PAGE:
Central Asia looks to Korea for social policy inspiration
Central Asian experts hailed Korea's experience as an example in designing and implementing social policies at a recent workshop on human development in Central Asia held in Almaty, Kazakhstan.
A number of regional experts stated that the development experience of Korea and other Asian nations holds examples for the region as it works to re-industrialize.
Well-designed social policies help mitigate the risks associated with growth and protecting those left behind and contribute to successful implementation of national development plans.
Organized by the UNDP Regional Centre for Europe and the Commonwealth of Independent States and hosted by UNDP Kazakhstan, the first meeting on human development reports in Central Asia brought regional experts together to tackle common development challenges.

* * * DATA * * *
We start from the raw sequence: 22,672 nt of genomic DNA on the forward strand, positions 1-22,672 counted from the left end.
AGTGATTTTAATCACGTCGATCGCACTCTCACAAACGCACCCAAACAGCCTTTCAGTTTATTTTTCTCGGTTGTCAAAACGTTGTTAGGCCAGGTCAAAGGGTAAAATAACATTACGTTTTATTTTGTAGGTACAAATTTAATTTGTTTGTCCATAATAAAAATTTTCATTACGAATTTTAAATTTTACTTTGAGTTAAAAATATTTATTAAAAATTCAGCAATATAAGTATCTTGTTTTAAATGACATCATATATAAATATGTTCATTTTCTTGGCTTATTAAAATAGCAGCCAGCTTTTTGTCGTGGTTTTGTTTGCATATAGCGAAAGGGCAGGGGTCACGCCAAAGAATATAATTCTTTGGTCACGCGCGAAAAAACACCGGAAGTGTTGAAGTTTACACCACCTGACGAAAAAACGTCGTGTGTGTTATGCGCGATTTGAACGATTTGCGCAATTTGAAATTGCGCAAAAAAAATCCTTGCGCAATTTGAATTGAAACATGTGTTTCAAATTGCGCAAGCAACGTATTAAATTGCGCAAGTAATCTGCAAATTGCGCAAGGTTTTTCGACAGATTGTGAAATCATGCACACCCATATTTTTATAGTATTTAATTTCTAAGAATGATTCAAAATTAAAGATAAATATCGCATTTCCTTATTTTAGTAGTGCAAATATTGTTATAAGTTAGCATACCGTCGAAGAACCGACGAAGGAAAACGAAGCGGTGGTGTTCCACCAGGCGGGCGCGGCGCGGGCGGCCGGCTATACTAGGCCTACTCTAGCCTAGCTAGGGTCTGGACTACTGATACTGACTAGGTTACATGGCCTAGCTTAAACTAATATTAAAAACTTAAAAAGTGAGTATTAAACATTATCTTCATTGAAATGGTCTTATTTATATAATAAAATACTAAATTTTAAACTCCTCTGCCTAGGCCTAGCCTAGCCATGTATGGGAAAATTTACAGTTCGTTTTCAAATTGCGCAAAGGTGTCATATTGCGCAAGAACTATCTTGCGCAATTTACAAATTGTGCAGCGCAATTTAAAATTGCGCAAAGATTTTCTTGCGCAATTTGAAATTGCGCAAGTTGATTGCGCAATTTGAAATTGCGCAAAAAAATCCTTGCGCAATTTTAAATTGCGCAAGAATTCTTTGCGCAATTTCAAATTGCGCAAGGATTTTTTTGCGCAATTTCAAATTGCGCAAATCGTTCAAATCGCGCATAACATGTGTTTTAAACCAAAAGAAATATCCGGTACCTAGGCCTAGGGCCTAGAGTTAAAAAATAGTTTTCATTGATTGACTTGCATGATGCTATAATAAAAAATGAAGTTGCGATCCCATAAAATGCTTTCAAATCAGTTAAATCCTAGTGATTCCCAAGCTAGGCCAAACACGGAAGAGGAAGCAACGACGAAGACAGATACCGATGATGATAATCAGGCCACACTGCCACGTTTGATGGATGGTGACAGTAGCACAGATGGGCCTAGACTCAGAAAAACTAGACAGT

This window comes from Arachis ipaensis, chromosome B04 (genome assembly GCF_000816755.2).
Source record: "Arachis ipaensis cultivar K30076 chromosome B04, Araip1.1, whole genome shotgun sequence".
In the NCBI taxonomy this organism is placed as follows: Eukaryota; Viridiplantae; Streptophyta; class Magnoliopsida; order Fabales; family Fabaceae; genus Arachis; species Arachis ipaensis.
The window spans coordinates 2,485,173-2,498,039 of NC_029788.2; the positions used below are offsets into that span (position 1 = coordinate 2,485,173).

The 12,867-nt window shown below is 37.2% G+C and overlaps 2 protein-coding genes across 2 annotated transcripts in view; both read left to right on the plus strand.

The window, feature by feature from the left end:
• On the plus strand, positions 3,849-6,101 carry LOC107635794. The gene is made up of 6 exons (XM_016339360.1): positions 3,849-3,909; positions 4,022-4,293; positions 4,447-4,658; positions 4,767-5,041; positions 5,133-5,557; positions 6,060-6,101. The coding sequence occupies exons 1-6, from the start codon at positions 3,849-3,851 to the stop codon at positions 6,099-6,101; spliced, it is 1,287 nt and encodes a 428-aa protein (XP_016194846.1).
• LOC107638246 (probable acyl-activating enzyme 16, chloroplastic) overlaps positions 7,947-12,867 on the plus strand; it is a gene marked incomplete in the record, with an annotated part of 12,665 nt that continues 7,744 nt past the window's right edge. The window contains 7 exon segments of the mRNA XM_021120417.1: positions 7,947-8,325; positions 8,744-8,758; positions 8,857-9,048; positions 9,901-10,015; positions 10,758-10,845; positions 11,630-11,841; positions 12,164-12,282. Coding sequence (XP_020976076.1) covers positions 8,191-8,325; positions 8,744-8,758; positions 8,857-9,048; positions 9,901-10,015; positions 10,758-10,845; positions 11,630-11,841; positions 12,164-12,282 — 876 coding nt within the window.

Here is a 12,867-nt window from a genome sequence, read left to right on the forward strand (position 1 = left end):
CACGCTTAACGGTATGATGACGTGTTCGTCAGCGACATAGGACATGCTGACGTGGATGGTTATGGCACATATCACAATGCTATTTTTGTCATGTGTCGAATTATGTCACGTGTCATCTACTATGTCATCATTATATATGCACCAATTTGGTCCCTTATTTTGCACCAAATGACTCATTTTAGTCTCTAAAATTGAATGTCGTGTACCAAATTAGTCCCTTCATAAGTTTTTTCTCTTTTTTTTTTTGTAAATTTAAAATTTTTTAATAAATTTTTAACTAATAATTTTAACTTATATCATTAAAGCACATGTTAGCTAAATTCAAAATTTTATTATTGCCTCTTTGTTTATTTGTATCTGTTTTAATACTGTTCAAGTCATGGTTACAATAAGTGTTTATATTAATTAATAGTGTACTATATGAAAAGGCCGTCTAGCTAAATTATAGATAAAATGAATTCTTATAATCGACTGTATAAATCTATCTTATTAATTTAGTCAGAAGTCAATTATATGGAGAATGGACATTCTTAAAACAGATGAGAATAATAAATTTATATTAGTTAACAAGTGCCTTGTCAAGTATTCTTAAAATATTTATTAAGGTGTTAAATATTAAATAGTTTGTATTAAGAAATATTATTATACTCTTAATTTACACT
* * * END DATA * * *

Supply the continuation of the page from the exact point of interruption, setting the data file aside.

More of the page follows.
Artemy Izmestiev, Policy Specialist from UNDP’s Seoul Policy Centre shared the outcomes from the international policy dialogue on social protection held in Seoul in October 2012.
’Many of the Republic of Korea’s social policies were closely tied to its industrialization and therefore helped the countries rapid development, as well as protecting the poor and vulnerable’ he said.
At the Seoul policy dialogue, experts agreed that social protection contributes to economic growth and reducing inequality, on top of protecting the livelihoods of the most vulnerable.
Central Asian social protection
Central Asia has bounced back from the global financial crisis in 2008, yet many groups remain vulnerable to economic shocks.
Social protection policies and programmes across the region are improving, yet incomplete policy implementation in some areas means not all are protected.
Central Asian countries face unique challenges in distinct contexts, yet broad similarities make some Korean lessons applicable, including a strong focus on education and active intervention in the labour market to boost workers capabilities and helped enable implementation of the Government’s industrial policies.
As Central Asia grows, Korea’s development model is becoming increasingly attractive. The country should include social policy in the development knowledge it shares.
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